What is distance learning?

What is distance learning?

Distance education is the practice of moving a learning process, formerly face-to-face, online, usually on a temporary basis.

Although there is no single definition of distance education, nor is there a single definition of game-based learning, the general idea is generally consistent: a temporary displacement of face-to-face teaching in a physical classroom to a digital space accessible " remotely ".

For teachers, this means reconfiguring units and lessons to work with online teaching strategies, while developing new learning materials optimized for online teaching.

For students, this means that you will use new tools to learn more or less the same "things". There are pros and cons to this, as you may have already learned.

Now, a bit of context.

The definition of distance education

Both asynchronous and synchronous learning are considered types of online learning, but most physical classrooms are technically "synchronous", while a self-directed learning environment in which students learn "independently" from each other - especially the same content - would be technically asynchronous".

Distance learning is, therefore, a kind of synchronous learning. If the meaning of the word "remote" is clear, there is more to understand. Why not just call it online teaching or "distance learning"? The phrase "distance learning" implies its temporary nature, i.e. it had to take a traditional classroom and move it online.

More recently, the COVID-19 pandemic has put an emphasis on remote teaching and learning as a result of school closures around the world. In a very short period of time, schools had to adapt their existing teaching and learning process and all of its components (i.e., curriculum, assessment, and instruction) to the space of online learning.

Of course, this situation is not ideal and illustrates this shortcoming well. Courses designed for online use can be created to take advantage of the benefits of online learning and teaching while accommodating its drawbacks. Imagine how difficult — and not ideal — it would be to take an online course and turn it almost overnight into a series of in-person units, lessons, and activities. That would, of course, be clumsy and absurd.

But when a school is forced to "move" the "classroom" online for an extended period of time, compromises have to be made. Distance learning is about teachers doing their best to reorganize an entire school year's work into one online space — sometimes multiple online spaces using tools they can't always choose — all by adjusting everything so that it is accessible to everyone in the class (now distant).*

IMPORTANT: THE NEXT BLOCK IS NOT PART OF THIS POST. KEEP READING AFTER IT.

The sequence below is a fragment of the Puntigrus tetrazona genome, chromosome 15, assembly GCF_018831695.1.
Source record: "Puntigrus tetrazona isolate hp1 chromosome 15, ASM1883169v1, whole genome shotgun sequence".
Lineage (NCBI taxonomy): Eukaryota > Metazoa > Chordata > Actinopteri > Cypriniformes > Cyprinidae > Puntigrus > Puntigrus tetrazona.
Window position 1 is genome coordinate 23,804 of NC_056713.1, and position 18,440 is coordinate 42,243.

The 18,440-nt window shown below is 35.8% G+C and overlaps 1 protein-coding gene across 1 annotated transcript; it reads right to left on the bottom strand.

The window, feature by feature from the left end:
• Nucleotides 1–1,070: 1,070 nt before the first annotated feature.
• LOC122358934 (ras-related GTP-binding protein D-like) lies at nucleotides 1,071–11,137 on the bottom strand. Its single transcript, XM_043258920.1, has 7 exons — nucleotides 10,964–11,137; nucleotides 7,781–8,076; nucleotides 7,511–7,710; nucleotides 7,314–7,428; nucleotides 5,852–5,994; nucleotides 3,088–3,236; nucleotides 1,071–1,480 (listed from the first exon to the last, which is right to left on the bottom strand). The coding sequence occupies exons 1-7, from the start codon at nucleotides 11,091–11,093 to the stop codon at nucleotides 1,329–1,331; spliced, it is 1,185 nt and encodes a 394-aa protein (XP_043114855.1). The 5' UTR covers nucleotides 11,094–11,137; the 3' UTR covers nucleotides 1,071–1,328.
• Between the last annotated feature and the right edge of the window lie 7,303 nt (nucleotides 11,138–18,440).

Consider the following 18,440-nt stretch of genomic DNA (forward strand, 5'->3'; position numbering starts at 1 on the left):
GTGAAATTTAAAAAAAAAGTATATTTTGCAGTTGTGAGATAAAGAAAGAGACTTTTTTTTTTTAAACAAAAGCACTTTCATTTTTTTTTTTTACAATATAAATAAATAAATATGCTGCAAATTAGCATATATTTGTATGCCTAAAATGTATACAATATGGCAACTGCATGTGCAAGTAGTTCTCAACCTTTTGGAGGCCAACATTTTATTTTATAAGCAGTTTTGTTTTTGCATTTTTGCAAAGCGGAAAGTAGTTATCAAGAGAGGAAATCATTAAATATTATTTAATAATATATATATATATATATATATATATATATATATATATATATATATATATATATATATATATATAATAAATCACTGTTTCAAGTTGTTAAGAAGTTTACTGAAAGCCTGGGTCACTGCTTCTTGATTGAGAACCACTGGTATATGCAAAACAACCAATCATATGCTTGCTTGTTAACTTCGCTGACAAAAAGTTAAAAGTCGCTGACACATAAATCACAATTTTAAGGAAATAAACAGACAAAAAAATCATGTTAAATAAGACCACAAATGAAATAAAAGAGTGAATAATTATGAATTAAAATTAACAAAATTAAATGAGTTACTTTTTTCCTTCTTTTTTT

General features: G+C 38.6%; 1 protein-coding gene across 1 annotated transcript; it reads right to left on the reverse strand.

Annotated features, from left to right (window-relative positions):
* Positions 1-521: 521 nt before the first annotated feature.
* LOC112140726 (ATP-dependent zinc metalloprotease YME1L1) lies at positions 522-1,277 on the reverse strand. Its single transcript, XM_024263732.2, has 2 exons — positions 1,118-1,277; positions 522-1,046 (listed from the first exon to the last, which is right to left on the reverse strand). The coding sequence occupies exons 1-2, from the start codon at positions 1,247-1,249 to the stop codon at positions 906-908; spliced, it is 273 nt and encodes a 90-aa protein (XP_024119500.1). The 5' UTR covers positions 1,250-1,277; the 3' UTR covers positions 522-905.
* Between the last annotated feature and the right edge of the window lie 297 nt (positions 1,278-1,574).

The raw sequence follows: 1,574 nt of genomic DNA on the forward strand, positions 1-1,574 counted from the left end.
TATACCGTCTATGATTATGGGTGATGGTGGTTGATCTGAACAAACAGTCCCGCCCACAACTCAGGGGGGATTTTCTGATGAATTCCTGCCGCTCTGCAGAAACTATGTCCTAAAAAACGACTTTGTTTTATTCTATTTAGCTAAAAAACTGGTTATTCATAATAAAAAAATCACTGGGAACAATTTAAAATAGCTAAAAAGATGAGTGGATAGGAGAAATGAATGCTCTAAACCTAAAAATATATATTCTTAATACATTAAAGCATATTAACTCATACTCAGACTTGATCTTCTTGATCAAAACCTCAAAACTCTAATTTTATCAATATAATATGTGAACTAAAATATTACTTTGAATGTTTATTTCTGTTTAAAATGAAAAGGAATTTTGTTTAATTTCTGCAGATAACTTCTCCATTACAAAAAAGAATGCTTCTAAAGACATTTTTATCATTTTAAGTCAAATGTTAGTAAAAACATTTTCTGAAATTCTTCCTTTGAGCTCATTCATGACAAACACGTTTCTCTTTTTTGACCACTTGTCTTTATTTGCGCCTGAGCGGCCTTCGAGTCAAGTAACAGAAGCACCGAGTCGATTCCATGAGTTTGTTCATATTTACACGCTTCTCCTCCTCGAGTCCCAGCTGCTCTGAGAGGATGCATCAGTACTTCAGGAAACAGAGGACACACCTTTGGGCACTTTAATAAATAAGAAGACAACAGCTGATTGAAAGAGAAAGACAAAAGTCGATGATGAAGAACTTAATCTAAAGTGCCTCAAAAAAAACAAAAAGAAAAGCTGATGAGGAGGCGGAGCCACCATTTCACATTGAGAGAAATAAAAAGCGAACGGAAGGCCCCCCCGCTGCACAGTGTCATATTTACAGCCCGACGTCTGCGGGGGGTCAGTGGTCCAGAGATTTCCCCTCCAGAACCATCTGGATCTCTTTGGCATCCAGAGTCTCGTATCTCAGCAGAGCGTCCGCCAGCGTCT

The challenges to achieving this are monumental. Doing it over a long period of time, with the limited tools and resources that most teachers have, just isn't viable, but that's a topic for another day.

Conclusion on the definition of distance education

For now, let's revisit the definition of distance learning by examining what it is not:

  • It is not simply "distance education", because although it takes place at "distance", distance education is characterized by this distance, while "distance education" involves a "usually close" teaching and learning that now takes place separately.
  • Nor is it e-learning. Although he uses e-learning as a strategy (his central strategy), it is not a process designed for distance or e-learning platforms.

In other words, distance education uses e-learning tools to power distance learning for students who, for some reason, cannot be in the classroom.

In some cases, it may be a single student who cannot access a classroom and is forced into remote learning. This student (like the students in the examples above) may use a virtual classroom, but this usage uses online learning tools and platforms to replicate the classroom experience as closely as possible.

And that's probably the best way for most people to think of remote learning: as a temporary way for a class to stay together and continue learning while physically apart.